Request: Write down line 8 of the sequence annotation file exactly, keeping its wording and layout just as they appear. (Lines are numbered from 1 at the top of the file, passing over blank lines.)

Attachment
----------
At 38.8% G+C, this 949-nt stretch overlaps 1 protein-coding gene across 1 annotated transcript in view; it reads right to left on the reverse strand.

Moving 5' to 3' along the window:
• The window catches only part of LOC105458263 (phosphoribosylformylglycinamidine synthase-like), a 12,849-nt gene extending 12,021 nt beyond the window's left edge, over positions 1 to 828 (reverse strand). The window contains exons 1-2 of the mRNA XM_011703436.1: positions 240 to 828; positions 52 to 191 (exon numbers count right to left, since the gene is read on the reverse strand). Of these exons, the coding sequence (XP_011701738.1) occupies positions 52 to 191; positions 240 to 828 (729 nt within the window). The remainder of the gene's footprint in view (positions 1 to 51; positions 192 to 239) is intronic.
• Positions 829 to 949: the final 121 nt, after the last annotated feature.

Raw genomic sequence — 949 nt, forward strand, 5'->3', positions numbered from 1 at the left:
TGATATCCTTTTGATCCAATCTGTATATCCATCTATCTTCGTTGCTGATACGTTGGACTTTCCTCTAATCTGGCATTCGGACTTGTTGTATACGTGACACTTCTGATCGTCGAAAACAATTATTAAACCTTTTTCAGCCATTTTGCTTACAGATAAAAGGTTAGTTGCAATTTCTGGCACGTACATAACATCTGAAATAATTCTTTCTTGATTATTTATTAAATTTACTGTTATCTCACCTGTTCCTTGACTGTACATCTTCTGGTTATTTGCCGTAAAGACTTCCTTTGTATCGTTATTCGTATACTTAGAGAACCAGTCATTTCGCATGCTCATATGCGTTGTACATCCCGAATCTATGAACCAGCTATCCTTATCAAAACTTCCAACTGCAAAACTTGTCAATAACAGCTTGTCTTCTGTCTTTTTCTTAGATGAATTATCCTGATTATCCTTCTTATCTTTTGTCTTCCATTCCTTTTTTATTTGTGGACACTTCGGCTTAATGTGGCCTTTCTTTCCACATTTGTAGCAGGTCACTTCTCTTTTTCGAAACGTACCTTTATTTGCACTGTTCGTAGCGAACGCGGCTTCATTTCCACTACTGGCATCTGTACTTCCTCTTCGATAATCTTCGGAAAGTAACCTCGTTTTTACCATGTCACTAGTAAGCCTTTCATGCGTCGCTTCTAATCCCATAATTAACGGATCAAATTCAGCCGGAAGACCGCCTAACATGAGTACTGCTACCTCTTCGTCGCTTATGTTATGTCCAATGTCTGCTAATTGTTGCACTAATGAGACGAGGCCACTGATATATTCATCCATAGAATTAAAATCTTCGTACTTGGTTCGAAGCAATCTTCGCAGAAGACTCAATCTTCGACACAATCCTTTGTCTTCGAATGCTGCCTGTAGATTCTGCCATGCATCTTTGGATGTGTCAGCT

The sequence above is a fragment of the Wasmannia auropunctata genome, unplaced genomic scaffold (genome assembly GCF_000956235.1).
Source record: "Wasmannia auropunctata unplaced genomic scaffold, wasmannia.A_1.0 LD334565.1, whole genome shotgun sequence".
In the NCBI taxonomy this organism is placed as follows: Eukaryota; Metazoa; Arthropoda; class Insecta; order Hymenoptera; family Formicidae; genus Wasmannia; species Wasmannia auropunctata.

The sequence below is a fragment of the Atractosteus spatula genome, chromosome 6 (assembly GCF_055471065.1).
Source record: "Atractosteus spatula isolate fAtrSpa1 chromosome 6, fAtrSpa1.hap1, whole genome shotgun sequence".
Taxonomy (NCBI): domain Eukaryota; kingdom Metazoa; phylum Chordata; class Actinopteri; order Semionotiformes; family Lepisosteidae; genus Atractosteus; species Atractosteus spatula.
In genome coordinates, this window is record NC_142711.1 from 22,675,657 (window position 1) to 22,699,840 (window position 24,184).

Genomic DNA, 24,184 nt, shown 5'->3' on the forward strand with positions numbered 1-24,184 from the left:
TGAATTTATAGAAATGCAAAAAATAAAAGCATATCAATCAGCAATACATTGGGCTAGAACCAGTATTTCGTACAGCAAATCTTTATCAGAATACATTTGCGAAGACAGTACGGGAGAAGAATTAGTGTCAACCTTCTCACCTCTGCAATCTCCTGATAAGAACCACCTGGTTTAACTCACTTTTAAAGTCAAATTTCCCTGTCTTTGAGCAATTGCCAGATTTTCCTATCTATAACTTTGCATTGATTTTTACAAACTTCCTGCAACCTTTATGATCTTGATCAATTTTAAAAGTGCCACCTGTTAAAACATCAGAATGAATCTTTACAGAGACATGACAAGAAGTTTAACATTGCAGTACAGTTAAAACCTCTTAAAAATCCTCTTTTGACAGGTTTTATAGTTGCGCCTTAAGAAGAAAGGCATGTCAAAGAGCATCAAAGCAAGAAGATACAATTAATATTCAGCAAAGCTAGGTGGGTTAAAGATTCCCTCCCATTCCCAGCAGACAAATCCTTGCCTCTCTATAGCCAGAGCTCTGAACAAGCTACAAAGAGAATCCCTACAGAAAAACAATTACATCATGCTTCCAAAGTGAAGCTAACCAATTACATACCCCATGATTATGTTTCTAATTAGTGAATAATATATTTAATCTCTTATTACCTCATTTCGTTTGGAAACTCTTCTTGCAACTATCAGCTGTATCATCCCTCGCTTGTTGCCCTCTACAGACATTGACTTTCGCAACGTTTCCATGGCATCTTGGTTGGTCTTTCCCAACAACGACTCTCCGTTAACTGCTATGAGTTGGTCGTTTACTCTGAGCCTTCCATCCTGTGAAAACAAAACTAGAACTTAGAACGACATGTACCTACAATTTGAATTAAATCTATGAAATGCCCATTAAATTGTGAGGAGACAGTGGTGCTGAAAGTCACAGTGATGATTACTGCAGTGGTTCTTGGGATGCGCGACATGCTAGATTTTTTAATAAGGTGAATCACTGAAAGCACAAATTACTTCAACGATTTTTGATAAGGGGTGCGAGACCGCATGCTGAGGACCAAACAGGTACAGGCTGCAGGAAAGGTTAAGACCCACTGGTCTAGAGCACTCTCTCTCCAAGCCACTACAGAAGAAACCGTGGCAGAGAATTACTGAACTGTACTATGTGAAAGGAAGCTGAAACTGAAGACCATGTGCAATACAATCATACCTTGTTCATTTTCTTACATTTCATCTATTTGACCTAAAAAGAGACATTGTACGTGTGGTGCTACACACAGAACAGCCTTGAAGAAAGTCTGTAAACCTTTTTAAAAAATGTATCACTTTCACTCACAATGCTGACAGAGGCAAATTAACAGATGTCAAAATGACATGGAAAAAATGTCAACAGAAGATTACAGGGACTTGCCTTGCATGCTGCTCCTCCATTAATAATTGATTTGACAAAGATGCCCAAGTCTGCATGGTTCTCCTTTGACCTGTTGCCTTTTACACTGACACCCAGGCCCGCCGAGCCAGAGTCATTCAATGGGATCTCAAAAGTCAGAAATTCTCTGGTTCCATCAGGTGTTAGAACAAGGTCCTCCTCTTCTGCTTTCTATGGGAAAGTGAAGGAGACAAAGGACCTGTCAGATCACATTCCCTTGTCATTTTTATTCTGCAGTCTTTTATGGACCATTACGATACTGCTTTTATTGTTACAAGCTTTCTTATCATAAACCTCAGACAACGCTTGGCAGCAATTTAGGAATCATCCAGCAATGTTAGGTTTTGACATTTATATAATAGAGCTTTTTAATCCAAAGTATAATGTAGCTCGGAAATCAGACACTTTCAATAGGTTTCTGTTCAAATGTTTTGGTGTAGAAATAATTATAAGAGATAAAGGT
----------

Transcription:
Source record: "Wasmannia auropunctata unplaced genomic scaffold, wasmannia.A_1.0 LD334565.1, whole genome shotgun sequence".